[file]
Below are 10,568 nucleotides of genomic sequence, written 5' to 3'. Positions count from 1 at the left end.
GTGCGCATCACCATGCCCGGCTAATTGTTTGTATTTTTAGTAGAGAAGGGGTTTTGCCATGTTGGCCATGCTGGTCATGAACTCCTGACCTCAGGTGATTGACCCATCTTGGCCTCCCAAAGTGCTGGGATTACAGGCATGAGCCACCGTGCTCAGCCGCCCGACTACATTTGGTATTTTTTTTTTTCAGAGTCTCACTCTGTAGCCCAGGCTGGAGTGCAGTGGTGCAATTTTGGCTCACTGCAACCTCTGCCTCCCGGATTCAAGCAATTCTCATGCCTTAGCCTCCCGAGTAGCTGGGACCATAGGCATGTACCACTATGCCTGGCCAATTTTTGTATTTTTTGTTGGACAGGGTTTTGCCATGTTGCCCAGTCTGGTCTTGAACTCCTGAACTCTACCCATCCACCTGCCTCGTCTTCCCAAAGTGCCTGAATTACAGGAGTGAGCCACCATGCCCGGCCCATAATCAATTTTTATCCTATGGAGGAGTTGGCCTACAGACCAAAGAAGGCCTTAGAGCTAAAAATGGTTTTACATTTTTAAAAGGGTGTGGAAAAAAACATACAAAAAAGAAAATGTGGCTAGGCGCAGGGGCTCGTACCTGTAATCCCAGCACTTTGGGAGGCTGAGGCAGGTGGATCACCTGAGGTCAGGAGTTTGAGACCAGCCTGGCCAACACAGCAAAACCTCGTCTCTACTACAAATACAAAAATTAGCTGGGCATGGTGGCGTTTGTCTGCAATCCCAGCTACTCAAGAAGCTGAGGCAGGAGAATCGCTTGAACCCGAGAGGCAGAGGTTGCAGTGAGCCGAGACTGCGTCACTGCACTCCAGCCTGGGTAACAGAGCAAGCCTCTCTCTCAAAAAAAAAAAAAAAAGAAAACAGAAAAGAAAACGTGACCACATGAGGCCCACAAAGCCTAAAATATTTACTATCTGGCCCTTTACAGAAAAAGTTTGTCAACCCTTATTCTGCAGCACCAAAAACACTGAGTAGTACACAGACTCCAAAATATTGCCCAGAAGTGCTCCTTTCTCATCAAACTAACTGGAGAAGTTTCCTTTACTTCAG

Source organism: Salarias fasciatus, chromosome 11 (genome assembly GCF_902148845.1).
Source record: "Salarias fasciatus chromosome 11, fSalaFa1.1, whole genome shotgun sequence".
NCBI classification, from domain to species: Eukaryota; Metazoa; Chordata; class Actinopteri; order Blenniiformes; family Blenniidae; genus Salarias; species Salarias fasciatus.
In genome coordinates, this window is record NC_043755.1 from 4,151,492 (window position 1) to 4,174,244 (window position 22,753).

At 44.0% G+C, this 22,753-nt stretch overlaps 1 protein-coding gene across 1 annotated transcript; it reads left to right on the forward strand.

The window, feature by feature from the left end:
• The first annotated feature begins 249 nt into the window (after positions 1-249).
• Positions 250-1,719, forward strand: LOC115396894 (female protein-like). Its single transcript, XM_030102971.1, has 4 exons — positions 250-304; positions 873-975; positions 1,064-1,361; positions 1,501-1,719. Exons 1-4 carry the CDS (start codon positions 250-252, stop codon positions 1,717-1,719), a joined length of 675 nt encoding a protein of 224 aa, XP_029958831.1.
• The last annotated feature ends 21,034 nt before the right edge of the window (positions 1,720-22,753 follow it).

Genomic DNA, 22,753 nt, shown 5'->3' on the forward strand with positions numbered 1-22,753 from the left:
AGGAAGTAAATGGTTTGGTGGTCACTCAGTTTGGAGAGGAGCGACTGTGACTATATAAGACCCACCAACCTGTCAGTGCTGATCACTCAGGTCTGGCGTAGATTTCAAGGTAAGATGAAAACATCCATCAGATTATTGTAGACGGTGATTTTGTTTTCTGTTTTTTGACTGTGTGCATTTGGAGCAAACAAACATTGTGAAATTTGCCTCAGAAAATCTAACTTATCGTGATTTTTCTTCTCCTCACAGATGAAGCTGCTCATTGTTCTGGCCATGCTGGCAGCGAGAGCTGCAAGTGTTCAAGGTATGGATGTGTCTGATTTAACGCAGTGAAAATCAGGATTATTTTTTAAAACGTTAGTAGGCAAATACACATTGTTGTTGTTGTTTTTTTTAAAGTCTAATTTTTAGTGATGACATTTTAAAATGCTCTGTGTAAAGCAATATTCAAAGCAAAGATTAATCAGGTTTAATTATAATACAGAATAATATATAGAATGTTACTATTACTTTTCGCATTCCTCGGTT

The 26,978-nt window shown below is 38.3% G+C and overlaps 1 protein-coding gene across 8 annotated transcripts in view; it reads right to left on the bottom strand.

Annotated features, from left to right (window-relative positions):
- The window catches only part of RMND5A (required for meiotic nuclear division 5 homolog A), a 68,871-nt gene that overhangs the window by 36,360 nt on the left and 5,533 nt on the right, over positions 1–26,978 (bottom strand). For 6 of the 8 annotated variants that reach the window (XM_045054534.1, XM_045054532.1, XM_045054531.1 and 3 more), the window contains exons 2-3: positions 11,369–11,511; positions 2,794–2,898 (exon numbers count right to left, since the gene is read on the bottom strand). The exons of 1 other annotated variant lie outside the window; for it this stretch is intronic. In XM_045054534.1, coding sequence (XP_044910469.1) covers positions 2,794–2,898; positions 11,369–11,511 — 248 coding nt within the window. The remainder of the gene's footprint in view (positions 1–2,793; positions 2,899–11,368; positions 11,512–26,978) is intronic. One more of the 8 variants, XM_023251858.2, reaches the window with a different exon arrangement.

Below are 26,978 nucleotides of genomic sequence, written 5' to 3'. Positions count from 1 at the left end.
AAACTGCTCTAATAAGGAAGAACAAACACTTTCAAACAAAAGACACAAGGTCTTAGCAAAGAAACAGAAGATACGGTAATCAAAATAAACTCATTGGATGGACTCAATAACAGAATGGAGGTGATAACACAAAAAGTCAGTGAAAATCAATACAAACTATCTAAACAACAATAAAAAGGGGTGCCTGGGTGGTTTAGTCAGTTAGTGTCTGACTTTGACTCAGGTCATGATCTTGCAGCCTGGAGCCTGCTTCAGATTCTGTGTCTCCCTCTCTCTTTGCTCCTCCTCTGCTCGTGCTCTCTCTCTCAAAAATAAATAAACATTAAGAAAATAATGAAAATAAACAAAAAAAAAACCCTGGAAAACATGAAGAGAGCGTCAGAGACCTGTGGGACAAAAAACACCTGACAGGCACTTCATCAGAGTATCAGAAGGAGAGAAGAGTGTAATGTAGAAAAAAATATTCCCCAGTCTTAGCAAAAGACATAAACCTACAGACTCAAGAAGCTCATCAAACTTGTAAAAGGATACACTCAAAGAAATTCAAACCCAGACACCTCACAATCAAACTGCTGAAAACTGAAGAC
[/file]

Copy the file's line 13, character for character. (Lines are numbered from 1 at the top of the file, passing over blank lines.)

AGGAAGTAAATGGTTTGGTGGTCACTCAGTTTGGAGAGGAGCGACTGTGACTATATAAGACCCACCAACCTGTCAGTGCTGATCACTCAGGTCTGGCGTAGATTTCAAGGTAAGATGAAAACATCCATCAGATTATTGTAGACGGTGATTTTGTTTTCTGTTTTTTGACTGTGTGCATTTGGAGCAAACAAACATTGTGAAATTTGCCTCAGAAAATCTAACTTATCGTGATTTTTCTTCTCCTCACAGATGAAGCTGCTCATTGTTCTGGCCATGCTGGCAGCGAGAGCTGCAAGTGTTCAAGGTATGGATGTGTCTGATTTAACGCAGTGAAAATCAGGATTATTTTTTAAAACGTTAGTAGGCAAATACACATTGTTGTTGTTGTTTTTTTTAAAGTCTAATTTTTAGTGATGACATTTTAAAATGCTCTGTGTAAAGCAATATTCAAAGCAAAGATTAATCAGGTTTAATTATAATACAGAATAATATATAGAATGTTACTATTACTTTTCGCATTCCTCGGTT